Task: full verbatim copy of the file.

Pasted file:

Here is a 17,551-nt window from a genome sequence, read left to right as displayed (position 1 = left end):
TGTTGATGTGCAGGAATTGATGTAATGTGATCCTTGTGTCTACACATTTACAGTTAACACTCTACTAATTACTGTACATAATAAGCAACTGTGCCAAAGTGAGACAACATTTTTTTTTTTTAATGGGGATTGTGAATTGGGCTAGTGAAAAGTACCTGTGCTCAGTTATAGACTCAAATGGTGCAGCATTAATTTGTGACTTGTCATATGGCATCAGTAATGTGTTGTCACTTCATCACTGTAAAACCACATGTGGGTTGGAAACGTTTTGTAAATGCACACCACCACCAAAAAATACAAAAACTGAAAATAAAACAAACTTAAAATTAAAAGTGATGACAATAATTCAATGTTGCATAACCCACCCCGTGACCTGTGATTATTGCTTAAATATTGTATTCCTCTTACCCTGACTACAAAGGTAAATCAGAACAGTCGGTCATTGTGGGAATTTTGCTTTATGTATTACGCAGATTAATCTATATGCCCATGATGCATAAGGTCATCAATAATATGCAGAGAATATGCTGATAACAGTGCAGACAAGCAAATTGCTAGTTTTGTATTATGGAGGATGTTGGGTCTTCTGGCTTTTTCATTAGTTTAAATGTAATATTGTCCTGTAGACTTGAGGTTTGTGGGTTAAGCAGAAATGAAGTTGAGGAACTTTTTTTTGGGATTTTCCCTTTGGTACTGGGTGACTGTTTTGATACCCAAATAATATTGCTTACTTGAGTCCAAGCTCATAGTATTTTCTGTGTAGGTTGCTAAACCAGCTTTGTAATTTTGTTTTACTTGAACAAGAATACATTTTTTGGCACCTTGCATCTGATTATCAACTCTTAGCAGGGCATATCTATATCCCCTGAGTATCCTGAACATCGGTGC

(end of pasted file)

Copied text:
Here is a 17,551-nt window from a genome sequence, read left to right as displayed (position 1 = left end):
TGTTGATGTGCAGGAATTGATGTAATGTGATCCTTGTGTCTACACATTTACAGTTAACACTCTACTAATTACTGTACATAATAAGCAACTGTGCCAAAGTGAGACAACATTTTTTTTTTTTAATGGGGATTGTGAATTGGGCTAGTGAAAAGTACCTGTGCTCAGTTATAGACTCAAATGGTGCAGCATTAATTTGTGACTTGTCATATGGCATCAGTAATGTGTTGTCACTTCATCACTGTAAAACCACATGTGGGTTGGAAACGTTTTGTAAATGCACACCACCACCAAAAAATACAAAAACTGAAAATAAAACAAACTTAAAATTAAAAGTGATGACAATAATTCAATGTTGCATAACCCACCCCGTGACCTGTGATTATTGCTTAAATATTGTATTCCTCTTACCCTGACTACAAAGGTAAATCAGAACAGTCGGTCATTGTGGGAATTTTGCTTTATGTATTACGCAGATTAATCTATATGCCCATGATGCATAAGGTCATCAATAATATGCAGAGAATATGCTGATAACAGTGCAGACAAGCAAATTGCTAGTTTTGTATTATGGAGGATGTTGGGTCTTCTGGCTTTTTCATTAGTTTAAATGTAATATTGTCCTGTAGACTTGAGGTTTGTGGGTTAAGCAGAAATGAAGTTGAGGAACTTTTTTTTGGGATTTTCCCTTTGGTACTGGGTGACTGTTTTGATACCCAAATAATATTGCTTACTTGAGTCCAAGCTCATAGTATTTTCTGTGTAGGTTGCTAAACCAGCTTTGTAATTTTGTTTTACTTGAACAAGAATACATTTTTTGGCACCTTGCATCTGATTATCAACTCTTAGCAGGGCATATCTATATCCCCTGAGTATCCTGAACATCGGTGC